Covid itself — and other viruses such as HIV — are known to disrupt the menstrual cycle, too.
Doctors said yesterday it was plausible that the immune response triggered by the vaccine could cause period problems.
Dr Raj Mathur, a consultant in reproductive medicine and the chair of the British Fertility Society, told MailOnline: ‘It does appear the Covid vaccine can be followed by a transient disturbance in the menstrual cycle in some women.
‘However, the evidence also shows that there is no effect on fertility or on the risk of miscarriage.
‘Women (and men) who have the Covid vaccine demonstrate no change in their sperm quality or chance of success with IVF.’
He added that menstrual changes were a common symptom that women report with any stress or illness.
‘Also, the ovaries contain immune cells and these may be affected in the same way as other parts of the body in response to the vaccine,’ Dr Mathur added.
A letter published this week in the British Medical Journal highlighted that the jabs may be causing period problems, and called for more research into this as a potential side effect of the vaccines.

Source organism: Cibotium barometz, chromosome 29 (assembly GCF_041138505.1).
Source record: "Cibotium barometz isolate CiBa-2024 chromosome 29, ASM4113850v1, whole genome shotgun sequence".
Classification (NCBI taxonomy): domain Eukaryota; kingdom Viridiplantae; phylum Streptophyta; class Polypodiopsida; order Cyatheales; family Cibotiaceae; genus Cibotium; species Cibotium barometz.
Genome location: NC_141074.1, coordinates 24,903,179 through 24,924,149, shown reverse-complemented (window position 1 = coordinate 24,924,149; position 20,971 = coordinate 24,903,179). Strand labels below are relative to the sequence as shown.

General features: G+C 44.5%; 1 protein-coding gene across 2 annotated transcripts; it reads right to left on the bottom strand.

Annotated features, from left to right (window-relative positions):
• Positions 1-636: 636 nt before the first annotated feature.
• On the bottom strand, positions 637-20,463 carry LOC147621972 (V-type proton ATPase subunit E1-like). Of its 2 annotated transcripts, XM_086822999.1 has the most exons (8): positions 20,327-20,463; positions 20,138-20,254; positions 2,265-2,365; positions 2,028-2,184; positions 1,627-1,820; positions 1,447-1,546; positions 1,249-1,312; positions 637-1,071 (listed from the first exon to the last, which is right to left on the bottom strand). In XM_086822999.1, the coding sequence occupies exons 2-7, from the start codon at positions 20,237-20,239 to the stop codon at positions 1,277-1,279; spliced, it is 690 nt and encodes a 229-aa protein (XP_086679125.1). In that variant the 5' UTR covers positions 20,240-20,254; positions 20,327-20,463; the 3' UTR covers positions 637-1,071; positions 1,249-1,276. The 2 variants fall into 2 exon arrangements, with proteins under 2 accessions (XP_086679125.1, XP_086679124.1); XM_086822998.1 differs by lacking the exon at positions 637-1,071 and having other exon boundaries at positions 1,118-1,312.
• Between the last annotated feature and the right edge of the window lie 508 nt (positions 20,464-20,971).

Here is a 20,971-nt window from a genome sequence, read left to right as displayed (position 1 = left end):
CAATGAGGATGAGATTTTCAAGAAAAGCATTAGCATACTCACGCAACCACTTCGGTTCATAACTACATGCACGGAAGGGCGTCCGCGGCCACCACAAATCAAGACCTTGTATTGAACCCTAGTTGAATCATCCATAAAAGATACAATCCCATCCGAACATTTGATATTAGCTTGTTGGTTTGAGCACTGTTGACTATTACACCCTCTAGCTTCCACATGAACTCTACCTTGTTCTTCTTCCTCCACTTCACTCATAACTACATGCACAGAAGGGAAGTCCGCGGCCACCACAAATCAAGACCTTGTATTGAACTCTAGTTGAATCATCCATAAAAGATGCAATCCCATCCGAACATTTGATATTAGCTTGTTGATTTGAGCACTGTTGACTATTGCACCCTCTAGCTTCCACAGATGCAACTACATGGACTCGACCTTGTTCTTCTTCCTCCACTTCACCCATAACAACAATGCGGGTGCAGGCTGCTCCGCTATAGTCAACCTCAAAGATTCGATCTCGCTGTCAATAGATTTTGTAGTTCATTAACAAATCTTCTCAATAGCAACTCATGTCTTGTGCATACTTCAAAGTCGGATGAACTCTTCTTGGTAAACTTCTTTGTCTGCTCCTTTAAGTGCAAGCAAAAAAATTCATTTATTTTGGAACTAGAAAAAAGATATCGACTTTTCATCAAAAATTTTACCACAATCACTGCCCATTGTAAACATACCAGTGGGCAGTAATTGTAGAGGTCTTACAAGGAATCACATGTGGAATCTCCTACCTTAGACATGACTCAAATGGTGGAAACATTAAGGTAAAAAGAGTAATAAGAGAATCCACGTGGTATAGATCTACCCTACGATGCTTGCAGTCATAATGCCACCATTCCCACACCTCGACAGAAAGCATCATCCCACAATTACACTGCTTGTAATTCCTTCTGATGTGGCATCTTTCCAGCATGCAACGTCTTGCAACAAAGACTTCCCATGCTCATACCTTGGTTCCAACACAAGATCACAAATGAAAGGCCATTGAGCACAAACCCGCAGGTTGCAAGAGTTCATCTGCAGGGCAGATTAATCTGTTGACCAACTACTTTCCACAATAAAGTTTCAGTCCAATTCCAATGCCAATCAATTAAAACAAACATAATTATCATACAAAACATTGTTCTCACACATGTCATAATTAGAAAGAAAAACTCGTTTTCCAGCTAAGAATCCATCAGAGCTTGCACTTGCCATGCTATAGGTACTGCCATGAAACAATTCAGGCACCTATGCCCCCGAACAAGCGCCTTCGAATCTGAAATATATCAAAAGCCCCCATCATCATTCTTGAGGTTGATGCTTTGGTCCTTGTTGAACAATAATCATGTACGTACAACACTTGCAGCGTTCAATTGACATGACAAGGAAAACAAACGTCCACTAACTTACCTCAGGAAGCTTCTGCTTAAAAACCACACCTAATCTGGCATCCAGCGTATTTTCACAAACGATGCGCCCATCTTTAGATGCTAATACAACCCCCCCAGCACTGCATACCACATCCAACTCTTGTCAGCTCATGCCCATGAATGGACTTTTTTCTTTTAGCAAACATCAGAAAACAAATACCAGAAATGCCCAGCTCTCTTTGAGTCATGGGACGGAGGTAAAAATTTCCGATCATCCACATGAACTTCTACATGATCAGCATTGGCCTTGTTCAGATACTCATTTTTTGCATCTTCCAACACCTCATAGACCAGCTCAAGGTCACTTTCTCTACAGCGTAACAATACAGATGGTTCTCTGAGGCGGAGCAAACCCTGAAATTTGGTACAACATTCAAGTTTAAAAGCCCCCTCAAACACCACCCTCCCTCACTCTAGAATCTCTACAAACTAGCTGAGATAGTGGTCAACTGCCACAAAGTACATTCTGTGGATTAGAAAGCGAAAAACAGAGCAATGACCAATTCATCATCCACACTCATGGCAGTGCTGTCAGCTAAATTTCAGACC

The Medicines and Healthcare products Regulatory Agency (MHRA) — Britain’s medical regulator — says: ‘The rigorous evaluation completed to date does not support a link between changes to menstrual periods and related symptoms and Covid vaccines.’
The MHRA says online it is investigating reports that the jabs have triggered period problems and unexpected vaginal bleeding.
But it adds: ‘The menstrual changes reported are mostly transient in nature.
‘While uncomfortable or distressing, period problems are extremely common and stressful life events that can disrupt menstrual periods.
‘Changes to the menstrual cycle have also been reported following infection with Covid and in people affected by long Covid.’
The MHRA insists: ‘There is no evidence to suggest that Covid vaccines will affect fertility and your ability to have children.’
Guidance published by the Association of Reproductive and Clinical Scientists and the British Fertility Society says there is ‘absolutely no evidence, and no theoretical reason, that any of the vaccines can affect the fertility of women or men’.
The MHRA has yet to uncover any pattern between the vaccines and any increased risk of miscarriage or stillbirth.